The latest Airbus provides more opportunities for passengers to connect, and that can be a threat

The latest Airbus provides more opportunities for passengers to connect, and that can be a threat

“When you go low in capacitance, other issues arise,” said Menendez. “Breakdown voltage goes up significantly. This is not such a bad issue because the IC can take pretty high energy and this is spread throughout the board. The IC can take a pretty high hit.”

But clamping voltages can go into the hundreds of volts range and many users want lower than this. This means a trade-off is needed between low capacitance and high clamping voltage.

Shrinking geometries

The reason for the low capacitance requirement comes from the shrinking geometries that result in a thinner oxide layer that is more sensitive to transient effects. “So you need some level of protection,” said Tim Puls, Product Marketing Manager, Semtech. “But the smaller size means it is more difficult for the manufacturer to put the same level of on-chip protection, so they need more off-chip protection, or system-level protection.”

Chad Marak, Director of Technical Marketing, Littelfuse, added: “The chips don’t have protection on the chip because it takes up too much room, so they leave all the protection off the chip and leave it up to us and others.” There is still some on-chip protection, but this is more to make sure the products survive the manufacturing environment rather than for their use in the outside world.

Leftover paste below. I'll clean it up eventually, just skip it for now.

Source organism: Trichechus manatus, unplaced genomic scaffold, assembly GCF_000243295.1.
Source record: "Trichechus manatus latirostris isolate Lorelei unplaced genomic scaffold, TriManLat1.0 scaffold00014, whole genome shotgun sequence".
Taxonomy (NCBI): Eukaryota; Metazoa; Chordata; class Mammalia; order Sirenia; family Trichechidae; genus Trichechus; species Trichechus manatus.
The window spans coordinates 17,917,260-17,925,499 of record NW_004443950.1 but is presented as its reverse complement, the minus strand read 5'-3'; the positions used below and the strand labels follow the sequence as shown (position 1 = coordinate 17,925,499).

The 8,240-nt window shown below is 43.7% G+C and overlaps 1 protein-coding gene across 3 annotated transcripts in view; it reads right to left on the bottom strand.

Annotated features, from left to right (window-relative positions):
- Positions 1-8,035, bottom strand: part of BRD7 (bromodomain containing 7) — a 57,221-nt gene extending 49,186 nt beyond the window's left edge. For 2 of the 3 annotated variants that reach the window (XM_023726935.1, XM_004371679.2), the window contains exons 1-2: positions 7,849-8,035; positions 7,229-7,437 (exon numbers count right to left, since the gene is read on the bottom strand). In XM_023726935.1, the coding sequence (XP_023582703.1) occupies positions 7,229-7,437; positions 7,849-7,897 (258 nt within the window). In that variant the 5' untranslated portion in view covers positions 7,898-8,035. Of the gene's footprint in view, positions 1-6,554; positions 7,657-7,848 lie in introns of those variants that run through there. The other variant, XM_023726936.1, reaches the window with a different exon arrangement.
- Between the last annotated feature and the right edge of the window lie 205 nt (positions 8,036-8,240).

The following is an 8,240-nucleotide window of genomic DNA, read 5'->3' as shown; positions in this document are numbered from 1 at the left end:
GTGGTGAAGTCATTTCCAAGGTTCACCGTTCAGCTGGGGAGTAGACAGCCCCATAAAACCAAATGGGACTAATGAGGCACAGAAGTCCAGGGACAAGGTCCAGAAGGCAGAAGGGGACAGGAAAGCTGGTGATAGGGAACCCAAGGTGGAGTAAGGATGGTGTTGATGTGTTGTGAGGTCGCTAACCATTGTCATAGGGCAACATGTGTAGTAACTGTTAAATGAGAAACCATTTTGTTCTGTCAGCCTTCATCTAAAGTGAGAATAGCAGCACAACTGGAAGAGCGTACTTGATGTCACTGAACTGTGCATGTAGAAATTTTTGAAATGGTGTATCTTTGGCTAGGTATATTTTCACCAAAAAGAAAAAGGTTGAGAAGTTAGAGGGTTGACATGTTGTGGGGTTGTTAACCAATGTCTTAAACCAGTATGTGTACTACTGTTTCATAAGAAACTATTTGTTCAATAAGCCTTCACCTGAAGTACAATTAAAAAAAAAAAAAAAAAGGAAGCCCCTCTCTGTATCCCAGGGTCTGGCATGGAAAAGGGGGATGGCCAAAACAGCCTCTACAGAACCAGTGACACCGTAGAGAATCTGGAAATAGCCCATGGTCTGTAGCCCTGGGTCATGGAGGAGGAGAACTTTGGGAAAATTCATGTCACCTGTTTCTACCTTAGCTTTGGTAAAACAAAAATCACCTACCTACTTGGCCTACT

Higher data rates have also increased the need for circuit protection. The likes of USB 3.0 and HDMI are more prone to transient effects. But the diode used for protection has to have a working voltage that is low enough to be transparent to the data line. Once, 5V was acceptable but with faster data lines that became a barrier so it has dropped to 3.3 or even 2.5V. “As the data interfaces move to higher and higher speeds, what becomes the challenge is putting the protection on without distorting the signal,” said Puls. “That is why you need lower and lower capacitance. They also want a small form factor device, but size and capacitance move in opposite directions. So the trick is to get lower capacitance, smaller packing and maintain the same level of surge protection.”